Larry: There was a lot of stuff on it where if we were doing it with a big time producer who's reputation was at stake, they wouldn't have let us do it. There's loads of weird instruments on it, like timpanis... not that that's that weird.. we just wanted to experiment a bit, which we wouldn't have got to do if we were with some huge producer.
Scott: We certainly got to do a lot of stuff that we weren't able to do last time we've done, like being able to make it a bit more raw, more genuine.
Larry: We blew up an amp as well, and there's no way we would've been allowed to do that.
Did you choose to produce it yourselves because of the artistic control or because it was cheaper?
Adam: A mixture of the two..
Larry: I think it was quite an organic thing. Because we had so much time on our hands we demoed all of the songs quite extensively. Usually on a demo its just the singer with an acoustic guitar but this time round we actually demoed it with guitars and vocals and that. We thought to ourselves if we hand that over to producers to produce the record, we've basically done all the work anyway.
Scott: It would just be giving money away...
Larry: You pay big time producers for their ideas on how to the songs sounding really good and we already had them sounding really good with lots of the production techniques that we'd used so we'd already done all the work. The label didn't know we produced the demos ourselves so when our manager came down to London to discuss these things they asked him who we'd got to produce them and Glen said we'd done it all ourselves so they let us just carry on. I think if we'd made an arse of it they would have had somebody waiting in the wings to come in and take over.
Scott: Yeah, it was a mixture of the two. I mean, obviously its much cheaper. I think producers are going to find themselves in a very difficult situation; people can record on their computers now, anyone can get hold of the software themselves and come up with really good stuff. I don't know if producers are really going to be a necessary thing in the future, its kind of an extra thing that musicians have to learn how to do but I think if it means you can get it to sound how you want it to sound and have that control over it. It sounds like a nasty thing to say but its your songs and you want them to sound how you want them to sound and sometimes if you're working with someone else, unless you've got a really good connection, you can find yourself fighting with them all the time.
Do you think you'll carry on doing your own production in the future then?
Scott: I don't know, I think we'd probably be most likely to do it ourselves but if we found someone who we really got with and had great ideas then totally. We'd never rule anything out.
What are your hopes for this album?
Scott: To be successful! I think its a really good album, its a lot better than our first album. Its a really genuine and honest album, do you know what I mean? Its kind of going in the face of lots of music thats around, which a lot of is just pop tunes that people can dance to so bands can make some money. Of course we want to make people dance and we want to make some money as well but I think its a genuine and honest record and we're a genuine, honest bunch of guys. We're not from London, we're not really from Glasgow - half of us are from the Highlands of Scotland. We're not part of a scene, we're not trying to fit in or do anything to be cool or wear brand-new vintage clothes. So, I don't know... I suppose I just want it to be successful so we can carry on doing what we want to do.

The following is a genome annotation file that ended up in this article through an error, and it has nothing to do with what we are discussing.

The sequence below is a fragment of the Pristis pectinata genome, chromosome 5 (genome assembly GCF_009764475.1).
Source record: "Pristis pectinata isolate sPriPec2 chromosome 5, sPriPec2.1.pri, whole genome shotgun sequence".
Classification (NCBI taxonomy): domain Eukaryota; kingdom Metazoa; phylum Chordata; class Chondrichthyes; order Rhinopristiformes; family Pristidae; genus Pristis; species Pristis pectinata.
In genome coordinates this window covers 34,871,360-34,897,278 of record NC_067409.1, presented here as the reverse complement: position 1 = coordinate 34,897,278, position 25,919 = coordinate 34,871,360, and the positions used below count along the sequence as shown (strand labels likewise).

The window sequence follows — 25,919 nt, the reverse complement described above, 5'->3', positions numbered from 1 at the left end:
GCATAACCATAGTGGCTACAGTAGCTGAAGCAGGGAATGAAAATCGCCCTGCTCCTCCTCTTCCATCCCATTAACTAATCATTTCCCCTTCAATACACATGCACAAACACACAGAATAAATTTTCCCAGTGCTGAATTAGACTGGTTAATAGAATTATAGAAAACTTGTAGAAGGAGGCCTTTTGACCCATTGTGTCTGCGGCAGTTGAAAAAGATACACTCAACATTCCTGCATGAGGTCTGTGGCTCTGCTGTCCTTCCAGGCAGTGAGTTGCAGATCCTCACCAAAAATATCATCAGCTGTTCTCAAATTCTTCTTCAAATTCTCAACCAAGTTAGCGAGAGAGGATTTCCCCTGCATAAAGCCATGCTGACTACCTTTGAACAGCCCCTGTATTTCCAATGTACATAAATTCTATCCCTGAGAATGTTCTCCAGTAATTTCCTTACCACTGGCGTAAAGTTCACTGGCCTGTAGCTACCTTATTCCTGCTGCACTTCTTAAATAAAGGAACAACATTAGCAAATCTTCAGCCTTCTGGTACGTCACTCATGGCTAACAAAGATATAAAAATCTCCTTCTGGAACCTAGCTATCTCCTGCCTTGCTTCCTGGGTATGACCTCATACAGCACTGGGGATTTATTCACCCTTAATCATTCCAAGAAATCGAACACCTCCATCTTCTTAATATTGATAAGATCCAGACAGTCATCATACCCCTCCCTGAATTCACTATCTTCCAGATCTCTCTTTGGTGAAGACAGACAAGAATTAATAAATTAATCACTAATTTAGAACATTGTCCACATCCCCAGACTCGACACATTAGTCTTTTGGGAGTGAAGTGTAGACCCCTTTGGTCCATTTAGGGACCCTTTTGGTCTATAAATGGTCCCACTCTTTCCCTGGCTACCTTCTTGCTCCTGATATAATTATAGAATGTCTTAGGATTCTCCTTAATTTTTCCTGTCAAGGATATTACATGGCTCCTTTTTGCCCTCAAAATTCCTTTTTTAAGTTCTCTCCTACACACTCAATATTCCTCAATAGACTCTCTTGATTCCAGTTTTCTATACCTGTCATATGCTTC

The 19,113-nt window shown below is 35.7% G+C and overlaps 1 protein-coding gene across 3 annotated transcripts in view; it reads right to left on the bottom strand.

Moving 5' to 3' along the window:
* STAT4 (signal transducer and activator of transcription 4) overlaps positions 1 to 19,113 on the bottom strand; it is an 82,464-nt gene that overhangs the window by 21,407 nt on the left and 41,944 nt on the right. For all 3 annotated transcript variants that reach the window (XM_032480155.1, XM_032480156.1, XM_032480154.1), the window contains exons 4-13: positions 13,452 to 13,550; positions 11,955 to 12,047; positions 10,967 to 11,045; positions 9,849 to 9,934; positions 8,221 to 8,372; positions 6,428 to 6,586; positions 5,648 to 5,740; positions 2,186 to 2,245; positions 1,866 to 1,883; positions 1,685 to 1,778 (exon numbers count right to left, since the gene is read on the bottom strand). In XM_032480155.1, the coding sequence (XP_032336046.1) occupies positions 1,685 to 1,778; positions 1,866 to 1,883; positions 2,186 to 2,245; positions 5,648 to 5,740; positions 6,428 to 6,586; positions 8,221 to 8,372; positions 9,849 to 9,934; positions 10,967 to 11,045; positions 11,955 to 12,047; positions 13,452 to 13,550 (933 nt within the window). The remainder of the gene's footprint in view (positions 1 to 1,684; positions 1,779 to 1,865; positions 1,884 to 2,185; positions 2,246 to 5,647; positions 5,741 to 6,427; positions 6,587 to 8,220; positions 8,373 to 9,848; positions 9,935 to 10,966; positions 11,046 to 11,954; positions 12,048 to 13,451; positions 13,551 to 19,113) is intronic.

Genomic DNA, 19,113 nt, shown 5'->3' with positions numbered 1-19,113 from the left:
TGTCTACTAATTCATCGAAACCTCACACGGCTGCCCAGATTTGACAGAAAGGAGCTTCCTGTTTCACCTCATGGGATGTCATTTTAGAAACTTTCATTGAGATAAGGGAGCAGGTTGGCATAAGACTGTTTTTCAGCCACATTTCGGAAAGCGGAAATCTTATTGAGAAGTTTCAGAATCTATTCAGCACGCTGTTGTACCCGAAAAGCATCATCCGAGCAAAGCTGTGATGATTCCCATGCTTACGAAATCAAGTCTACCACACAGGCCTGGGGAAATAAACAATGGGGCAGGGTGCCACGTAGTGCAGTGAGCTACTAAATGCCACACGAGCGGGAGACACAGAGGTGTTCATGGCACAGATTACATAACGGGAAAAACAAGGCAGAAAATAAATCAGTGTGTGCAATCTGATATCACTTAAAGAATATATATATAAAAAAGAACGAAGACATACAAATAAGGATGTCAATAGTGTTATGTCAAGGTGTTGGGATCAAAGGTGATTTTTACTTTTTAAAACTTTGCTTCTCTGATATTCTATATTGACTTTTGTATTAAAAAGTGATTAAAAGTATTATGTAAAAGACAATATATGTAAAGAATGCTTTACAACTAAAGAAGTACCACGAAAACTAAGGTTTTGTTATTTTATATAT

Do you feel like there's less pressure with this album cos back in 2005 there was a lot of hype about you being bigger than Franz Ferdinand and obviously there's none of that this time round...
Scott: Obviously we would have loved it if that had happened but that was never our intention. Other people write things and other people make their own perceptions of who you are and what you're about. Sometimes on the first album I think people just really didn't understand us at all. Going back to that thing about us being from the Highlands, I mean in a sense we were slightly naive; we weren't interested in image or any of that. But of course you have one whether you like it or not and if you don't try and control your own, other people make it for you. So we found ourselves in this position where people were telling us what we sounded like and what we were about. We don't sound anything like Franz Ferdinand! I think my fringe looked a little bit like his at the time. They're going to compare us to Frank Sinatra now cos I've got my fringe back. Other people make that up and we've just been left going round in it. This album certainly wasn't written to be a big poppy successful album, this is a record that we wanted to make. And the way that we've made it... we've done everything ourselves, we've even made our own videos. Everything's completely in our control, so its up to the public how it goes down but to be honest with you, we're not trying to impress anyone.